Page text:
Thursday 10th May 2012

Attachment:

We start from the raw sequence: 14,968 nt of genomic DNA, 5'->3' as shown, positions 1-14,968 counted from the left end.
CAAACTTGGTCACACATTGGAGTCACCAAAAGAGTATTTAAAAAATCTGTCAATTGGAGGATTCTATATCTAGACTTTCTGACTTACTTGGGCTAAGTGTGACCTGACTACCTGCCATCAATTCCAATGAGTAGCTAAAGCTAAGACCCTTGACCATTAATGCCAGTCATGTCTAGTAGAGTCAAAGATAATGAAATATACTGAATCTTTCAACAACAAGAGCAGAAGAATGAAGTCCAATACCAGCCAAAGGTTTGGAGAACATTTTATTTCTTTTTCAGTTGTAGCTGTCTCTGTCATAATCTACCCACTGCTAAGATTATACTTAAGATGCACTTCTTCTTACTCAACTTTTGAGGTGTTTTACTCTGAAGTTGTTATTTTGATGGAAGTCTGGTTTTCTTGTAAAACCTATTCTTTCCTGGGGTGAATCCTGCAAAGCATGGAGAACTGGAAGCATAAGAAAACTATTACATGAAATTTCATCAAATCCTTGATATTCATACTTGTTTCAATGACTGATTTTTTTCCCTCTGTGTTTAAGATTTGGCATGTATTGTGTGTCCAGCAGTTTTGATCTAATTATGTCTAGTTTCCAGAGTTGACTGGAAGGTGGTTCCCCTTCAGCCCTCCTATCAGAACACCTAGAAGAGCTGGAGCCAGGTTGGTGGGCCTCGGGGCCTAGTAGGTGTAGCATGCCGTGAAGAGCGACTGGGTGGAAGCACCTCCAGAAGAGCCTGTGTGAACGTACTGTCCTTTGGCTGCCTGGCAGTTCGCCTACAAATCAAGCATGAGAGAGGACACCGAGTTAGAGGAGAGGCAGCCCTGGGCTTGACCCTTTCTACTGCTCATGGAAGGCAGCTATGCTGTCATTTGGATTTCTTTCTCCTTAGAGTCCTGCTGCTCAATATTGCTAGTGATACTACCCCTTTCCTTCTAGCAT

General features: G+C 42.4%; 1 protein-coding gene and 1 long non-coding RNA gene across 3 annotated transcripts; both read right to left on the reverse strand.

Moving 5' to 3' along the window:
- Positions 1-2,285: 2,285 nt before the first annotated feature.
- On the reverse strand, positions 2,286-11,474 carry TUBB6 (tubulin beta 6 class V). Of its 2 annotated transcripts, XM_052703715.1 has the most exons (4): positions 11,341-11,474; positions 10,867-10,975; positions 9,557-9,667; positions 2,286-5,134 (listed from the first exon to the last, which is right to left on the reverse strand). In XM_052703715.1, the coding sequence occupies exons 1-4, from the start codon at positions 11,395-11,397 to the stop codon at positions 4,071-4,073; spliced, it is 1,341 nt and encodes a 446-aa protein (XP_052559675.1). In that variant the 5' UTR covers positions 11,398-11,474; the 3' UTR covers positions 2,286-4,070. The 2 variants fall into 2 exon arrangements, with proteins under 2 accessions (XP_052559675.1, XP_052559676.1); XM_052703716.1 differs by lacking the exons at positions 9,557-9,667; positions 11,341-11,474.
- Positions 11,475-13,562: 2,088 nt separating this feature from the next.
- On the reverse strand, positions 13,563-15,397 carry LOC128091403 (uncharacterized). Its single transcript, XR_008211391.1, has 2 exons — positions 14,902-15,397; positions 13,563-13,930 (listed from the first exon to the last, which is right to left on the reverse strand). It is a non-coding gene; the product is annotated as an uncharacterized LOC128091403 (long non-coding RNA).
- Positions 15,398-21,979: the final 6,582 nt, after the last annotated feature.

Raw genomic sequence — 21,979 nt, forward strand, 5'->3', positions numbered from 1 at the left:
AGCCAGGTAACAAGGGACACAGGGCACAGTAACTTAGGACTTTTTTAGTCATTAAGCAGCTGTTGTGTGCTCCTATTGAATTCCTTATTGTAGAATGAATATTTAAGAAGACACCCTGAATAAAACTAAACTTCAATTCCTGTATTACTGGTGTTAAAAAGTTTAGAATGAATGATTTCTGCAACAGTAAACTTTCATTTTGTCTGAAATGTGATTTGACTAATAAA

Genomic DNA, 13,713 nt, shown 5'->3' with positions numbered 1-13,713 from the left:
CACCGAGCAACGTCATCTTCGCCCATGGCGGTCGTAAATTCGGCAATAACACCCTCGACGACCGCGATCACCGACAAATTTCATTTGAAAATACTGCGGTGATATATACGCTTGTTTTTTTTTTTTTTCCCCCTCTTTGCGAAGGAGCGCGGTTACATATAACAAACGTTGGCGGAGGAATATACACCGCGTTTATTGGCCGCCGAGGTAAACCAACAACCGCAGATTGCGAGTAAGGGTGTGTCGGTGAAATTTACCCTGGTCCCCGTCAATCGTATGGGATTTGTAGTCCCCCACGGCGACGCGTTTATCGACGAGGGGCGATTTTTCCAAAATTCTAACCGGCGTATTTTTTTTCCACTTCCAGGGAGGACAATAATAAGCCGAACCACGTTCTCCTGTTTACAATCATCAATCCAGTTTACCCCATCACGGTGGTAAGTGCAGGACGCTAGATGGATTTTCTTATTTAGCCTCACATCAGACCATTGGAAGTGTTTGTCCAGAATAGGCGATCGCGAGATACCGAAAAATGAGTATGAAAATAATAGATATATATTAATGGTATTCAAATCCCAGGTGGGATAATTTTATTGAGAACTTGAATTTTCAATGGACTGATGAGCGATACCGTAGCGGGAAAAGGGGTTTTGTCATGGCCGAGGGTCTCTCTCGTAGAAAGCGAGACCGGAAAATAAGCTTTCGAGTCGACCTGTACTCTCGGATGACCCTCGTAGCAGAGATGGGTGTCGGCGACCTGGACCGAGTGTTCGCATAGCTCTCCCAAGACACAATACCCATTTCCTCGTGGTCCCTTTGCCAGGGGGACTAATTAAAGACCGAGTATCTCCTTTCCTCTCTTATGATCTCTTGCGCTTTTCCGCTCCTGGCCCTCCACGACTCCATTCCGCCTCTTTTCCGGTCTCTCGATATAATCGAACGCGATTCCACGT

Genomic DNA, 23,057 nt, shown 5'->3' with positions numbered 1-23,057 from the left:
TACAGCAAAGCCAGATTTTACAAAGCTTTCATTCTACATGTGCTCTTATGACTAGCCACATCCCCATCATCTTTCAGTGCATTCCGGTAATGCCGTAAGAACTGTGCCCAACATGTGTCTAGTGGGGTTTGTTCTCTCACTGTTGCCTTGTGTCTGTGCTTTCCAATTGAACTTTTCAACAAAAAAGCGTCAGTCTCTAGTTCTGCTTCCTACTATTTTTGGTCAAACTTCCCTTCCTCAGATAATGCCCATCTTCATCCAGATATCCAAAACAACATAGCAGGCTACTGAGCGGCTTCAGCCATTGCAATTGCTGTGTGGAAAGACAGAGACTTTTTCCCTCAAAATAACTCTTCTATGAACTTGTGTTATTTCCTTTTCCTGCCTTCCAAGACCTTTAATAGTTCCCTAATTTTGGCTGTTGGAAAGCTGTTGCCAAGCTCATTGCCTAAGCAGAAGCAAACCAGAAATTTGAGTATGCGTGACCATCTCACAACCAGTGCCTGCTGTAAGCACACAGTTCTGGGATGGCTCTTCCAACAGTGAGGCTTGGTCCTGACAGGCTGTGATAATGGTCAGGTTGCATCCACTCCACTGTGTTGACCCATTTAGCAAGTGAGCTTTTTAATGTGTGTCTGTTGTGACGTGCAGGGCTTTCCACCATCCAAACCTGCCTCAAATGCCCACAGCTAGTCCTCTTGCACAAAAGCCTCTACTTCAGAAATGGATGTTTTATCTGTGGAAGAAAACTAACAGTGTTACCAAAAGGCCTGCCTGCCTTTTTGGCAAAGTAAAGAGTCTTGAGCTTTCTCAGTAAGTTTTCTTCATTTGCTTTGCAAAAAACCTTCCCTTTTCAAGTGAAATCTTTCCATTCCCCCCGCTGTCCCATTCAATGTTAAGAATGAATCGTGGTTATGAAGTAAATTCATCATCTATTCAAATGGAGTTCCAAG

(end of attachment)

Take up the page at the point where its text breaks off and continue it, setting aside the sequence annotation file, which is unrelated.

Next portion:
Carroll Shelby, the American automotive designer, racing driver and entrepreneur who gave his name to the famous Shelby Cobra sports car, died at the age of 89. He was one of the nation’s longest-living heart transplant recipients, having received a heart on June 7, 1990, from a 34-year-old man who died of an aneurism. Shelby also received a kidney transplant in 1996 from his son, Michael. The one-time chicken farmer had more than a half-dozen successful careers during his long life. Among them: champion race car driver, racing team owner, automobile manufacturer, automotive consultant, safari tour operator, raconteur, chili entrepreneur and philanthropist. Shelby first made his name behind the wheel of a car, winning France’s grueling 24 Hours of Le Mans sports car race with teammate Ray Salvadori in 1959. He already was suffering serious heart problems and ran the race with nitroglycerin pills under his tongue. He had turned to the race-car circuit in the 1950s after his chicken ranch failed. He won dozens of races in various classes throughout the 1950s and was twice named Sports Illustrated’s Driver of the Year. Soon after his win at Le Mans, he gave up racing and turned his attention to designing high-powered “muscle cars” that eventually became the Shelby Cobra and the Mustang Shelby GT500. The Cobra, which used Ford engines and a British sport car chassis, was the fastest production model ever made when it was displayed at the New York Auto Show in 1962. A year later, Cobras were winning races over Corvettes, and in 1964 the Rip Chords had a Top 5 hit on the Billboard pop chart with “Hey, Little Cobra.” (“Spring, little Cobra, getting ready to strike, spring, little Cobra, with all of your might. Hey, little Cobra, don’t you know you’re gonna shut ’em down?”) In 2007, an 800-horsepower model of the Cobra made in 1966, once Shelby’s personal car, sold for $5.5 million at auction, a record for an American car. It was Lee Iacocca, then head of Ford Motor Co., who had assigned Shelby the task of designing a fastback model of Ford’s Mustang that could compete against the Corvette for young male buyers. Turning a vehicle he had once dismissed as “a secretary car” into a rumbling, high-performance model was “the hardest thing I’ve done in my life,” Shelby recalled in a 2000 interview with The Associated Press. That car and the Shelby Cobra made his name a household word in the 1960s. When the energy crisis of the 1970s limited the market for gas-guzzling high-performance cars, Shelby weathered the downturn by heading to Africa, where he operated a safari company for a dozen years. By the time he had returned to the United States, Iacocca was running Chrysler Motors and he hired him to design the supercharged Viper sports car. In the meantime, Shelby had also inaugurated the World Chili Cookoff competition and he began marketing Carroll Shelby Original Texas Chili. In recent years, Shelby worked as a technical adviser on the Ford GT project and designed the Shelby Series 1 two-seat muscle car, a 21st century clone of his 1965 Cobra. He created the Carroll Shelby Children’s Foundation in 1991 to provide assistance for children and young people needing acute coronary and kidney care. According to its Web site, the foundation has helped numerous children received needed surgery, as well as provided money for research.